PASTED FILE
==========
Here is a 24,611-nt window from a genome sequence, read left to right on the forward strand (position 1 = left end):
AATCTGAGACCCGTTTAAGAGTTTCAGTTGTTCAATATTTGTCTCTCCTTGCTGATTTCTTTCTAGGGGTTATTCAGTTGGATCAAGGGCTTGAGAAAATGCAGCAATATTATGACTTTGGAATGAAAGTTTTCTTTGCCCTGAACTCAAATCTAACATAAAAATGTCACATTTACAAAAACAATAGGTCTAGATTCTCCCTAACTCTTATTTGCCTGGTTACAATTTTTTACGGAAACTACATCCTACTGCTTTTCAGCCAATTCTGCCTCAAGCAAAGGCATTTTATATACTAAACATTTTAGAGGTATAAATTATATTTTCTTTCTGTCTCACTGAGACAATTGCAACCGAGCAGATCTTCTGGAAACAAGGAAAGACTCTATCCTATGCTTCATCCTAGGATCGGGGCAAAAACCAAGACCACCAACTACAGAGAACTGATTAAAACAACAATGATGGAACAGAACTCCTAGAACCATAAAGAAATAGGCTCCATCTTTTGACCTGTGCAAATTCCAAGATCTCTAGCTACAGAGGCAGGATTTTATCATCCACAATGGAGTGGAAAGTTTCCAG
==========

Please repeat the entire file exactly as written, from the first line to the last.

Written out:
Here is a 24,611-nt window from a genome sequence, read left to right on the forward strand (position 1 = left end):
AATCTGAGACCCGTTTAAGAGTTTCAGTTGTTCAATATTTGTCTCTCCTTGCTGATTTCTTTCTAGGGGTTATTCAGTTGGATCAAGGGCTTGAGAAAATGCAGCAATATTATGACTTTGGAATGAAAGTTTTCTTTGCCCTGAACTCAAATCTAACATAAAAATGTCACATTTACAAAAACAATAGGTCTAGATTCTCCCTAACTCTTATTTGCCTGGTTACAATTTTTTACGGAAACTACATCCTACTGCTTTTCAGCCAATTCTGCCTCAAGCAAAGGCATTTTATATACTAAACATTTTAGAGGTATAAATTATATTTTCTTTCTGTCTCACTGAGACAATTGCAACCGAGCAGATCTTCTGGAAACAAGGAAAGACTCTATCCTATGCTTCATCCTAGGATCGGGGCAAAAACCAAGACCACCAACTACAGAGAACTGATTAAAACAACAATGATGGAACAGAACTCCTAGAACCATAAAGAAATAGGCTCCATCTTTTGACCTGTGCAAATTCCAAGATCTCTAGCTACAGAGGCAGGATTTTATCATCCACAATGGAGTGGAAAGTTTCCAG